Little Reminders

Sometimes I need to be hit over the head with a reminder that the Lord knows what is going on in my life, and that nothing in my life escapes His notice. Or sometimes it’s a little reminder that comes in the form of waking up to my 3 year old standing by my bed, obviously not feeling well, asking to be held.

Such a request from him is out of the ordinary these days so I usually need to evaluate what might be wrong. The past few days have had the obvious signs of a cold. Yet I wonder what else he might be feeling. Does he have a headache? Does his little body ache? Sore throat? At this point I can attempt to ask him, but what it really comes down to is me realizing the Lord knows all those things that concern me about my son being sick.

So Friday morning I’m holding Ahren, wondering my mommy concerns, not feeling well myself, when I start to think about the Lord knowing about it all. He knows exactly what’s wrong with Ahren, with me. Inside and out.

So why fret? Why worry? He knows every little bit of my life. Nothing is hidden. Nothing is outside of his notice. And He wants to know all those aspects of my life. Because He loves me.

Ok, so maybe this little reminder from the Lord might actually be a ‘hit over the head’ reminder. I hope I remember this during my next fret over something session.

Our inner selves wait [earnestly] for the Lord; He is our Help and our Shield. For in Him does our heart rejoice, because we have trusted (relied on and been confident) in His holy name. Let Your mercy and loving-kindness, O Lord, be upon us, in proportion to our waiting and hoping for You. – Psalm 33:20-22 AMP

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Book Review: Nelson’s Complete Book of Bible Maps and Charts, 3rd Edition

Nelson's Complete Book of Bible Maps and Charts, 3rd Edition

Nelson’s Complete Book of Bible Maps and Charts, 3rd Edition is a welcome enhancement to my personal Bible study. The layout of the text along with the maps and charts keep the information clear and concise. There is a consistency of structure throughout while remaining flexible to include the necessary information of a particular book of the Bible.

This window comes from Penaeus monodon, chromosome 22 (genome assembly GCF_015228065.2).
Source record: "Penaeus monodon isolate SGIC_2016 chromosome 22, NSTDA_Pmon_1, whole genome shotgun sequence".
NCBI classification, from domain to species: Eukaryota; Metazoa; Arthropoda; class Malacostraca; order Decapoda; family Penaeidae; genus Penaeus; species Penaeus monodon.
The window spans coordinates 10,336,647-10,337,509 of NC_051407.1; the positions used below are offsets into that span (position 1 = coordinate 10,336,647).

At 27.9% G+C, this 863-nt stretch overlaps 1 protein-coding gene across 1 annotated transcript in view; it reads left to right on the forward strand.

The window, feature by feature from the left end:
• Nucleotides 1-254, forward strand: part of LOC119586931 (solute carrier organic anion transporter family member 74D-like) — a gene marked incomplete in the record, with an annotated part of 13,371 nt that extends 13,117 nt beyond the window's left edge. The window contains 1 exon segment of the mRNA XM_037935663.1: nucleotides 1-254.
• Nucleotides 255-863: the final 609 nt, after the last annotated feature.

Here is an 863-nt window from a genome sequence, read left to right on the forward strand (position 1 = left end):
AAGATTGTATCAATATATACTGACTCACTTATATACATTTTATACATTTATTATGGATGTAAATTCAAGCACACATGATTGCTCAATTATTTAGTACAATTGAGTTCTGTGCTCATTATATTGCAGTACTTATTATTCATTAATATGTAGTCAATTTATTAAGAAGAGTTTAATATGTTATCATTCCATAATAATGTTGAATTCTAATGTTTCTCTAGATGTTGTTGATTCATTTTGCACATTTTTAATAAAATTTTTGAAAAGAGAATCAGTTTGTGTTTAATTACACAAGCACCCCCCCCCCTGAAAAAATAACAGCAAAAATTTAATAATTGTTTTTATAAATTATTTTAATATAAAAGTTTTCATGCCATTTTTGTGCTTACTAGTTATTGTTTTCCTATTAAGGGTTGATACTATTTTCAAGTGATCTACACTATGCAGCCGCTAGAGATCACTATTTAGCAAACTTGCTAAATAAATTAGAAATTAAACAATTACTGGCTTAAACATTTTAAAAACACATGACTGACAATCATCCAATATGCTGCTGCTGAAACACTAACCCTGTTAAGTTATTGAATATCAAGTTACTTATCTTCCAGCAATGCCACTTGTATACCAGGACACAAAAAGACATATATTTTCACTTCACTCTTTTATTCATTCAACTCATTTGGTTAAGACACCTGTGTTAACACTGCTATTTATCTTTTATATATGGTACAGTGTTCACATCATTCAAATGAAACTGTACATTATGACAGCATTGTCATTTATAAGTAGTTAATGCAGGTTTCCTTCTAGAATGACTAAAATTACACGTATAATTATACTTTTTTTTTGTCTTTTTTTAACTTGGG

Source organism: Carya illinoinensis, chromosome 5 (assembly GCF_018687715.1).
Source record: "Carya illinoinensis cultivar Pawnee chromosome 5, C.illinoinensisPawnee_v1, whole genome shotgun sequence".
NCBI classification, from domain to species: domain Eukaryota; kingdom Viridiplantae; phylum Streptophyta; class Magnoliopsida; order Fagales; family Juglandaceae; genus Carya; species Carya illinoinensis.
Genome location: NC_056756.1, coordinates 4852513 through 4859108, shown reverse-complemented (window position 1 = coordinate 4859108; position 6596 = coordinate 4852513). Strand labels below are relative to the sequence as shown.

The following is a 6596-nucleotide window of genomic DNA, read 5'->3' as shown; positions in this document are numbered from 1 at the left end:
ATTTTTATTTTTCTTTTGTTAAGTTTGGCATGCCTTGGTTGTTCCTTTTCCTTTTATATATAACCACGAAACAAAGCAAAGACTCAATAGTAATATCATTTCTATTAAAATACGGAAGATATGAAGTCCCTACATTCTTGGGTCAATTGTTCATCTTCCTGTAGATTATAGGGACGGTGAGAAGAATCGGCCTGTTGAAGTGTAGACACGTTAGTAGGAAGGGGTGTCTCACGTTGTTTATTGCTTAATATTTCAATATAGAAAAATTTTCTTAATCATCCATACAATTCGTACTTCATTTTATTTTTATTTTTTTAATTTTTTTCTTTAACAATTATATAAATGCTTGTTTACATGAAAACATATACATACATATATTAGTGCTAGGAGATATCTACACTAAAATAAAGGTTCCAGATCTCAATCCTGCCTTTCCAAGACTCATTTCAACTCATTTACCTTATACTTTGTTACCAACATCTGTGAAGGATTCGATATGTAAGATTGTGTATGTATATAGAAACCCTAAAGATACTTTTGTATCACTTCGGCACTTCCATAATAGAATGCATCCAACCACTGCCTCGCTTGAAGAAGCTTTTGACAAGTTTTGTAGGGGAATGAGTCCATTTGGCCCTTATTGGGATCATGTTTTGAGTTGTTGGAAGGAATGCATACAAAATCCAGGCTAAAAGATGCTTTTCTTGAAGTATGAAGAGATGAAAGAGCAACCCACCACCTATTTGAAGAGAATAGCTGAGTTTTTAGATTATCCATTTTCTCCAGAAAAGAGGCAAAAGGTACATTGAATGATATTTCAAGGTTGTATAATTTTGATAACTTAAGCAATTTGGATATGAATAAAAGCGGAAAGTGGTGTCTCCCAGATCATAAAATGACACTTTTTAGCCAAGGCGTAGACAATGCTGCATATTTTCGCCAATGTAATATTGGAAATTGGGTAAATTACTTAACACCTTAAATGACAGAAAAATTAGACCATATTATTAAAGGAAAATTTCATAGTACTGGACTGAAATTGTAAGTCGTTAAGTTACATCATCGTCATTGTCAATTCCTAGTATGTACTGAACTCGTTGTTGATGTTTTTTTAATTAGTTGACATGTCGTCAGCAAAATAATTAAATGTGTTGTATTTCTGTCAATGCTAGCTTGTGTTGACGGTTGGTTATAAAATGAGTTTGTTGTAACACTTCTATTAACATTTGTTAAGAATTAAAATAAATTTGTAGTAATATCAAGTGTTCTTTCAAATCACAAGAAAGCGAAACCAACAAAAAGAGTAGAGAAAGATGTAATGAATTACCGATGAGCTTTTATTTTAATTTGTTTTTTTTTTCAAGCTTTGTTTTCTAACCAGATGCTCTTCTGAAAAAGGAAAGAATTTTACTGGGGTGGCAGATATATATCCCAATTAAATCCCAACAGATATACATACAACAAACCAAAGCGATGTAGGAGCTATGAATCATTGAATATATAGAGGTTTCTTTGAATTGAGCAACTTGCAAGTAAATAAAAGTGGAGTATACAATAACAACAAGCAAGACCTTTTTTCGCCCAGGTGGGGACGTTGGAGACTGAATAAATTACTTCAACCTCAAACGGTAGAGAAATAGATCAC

For example, the section on Ruth gives the background of the story, discusses the theme of redemption, the role of Ruth as an ancestor of Jesus as well as other details. The charts included in this section help to give an in-depth view of this story, and the detailed map clearly highlights the probable path and distance traveled by Ruth and Naomi. In the section on Acts there are separate maps of the journeys taken by Philip, Peter and Paul, a chart of the sermons written in the book of Acts, and other pertinent information.

Plus, there is the added bonus of downloading for free all the maps and charts included in this book for your own personal study, group study, or presentation. That’s a really nice feature. Overall, I think this book is a good addition for gaining more understanding of the Bible, its people, and biblical times.

Please note that I have received this book for free from the publisher through Booksneeze.com, and the review is my own opinion.  I am making this statement in accordance to FTC guidelines.

Praise and Potatoes?

God, with His great sense of humor, gave me an interesting analogy on a concept of praise that I believe He wants to encourage us to have a deeper understanding in.

A few days ago, as I was peeling potatoes to have with our dinner I began to remember part of a novel I read when I was a teenager, Come Spring, by Ben Ames Williams. Set in Maine during the Revolutionary War, it is based upon a family that settled in the wilderness there.

The part I recalled took place during the winter when food was scarce. One of the characters took potatoes he was saving for planting in the spring, and began to cut them up. He left a portion of the potato for planting, but used the rest for food so they could survive the winter. From what I remember of the story he did not know if what was left of the potato for planting would actually grow the normal crop, but he knew something needed to be done so they could survive right then.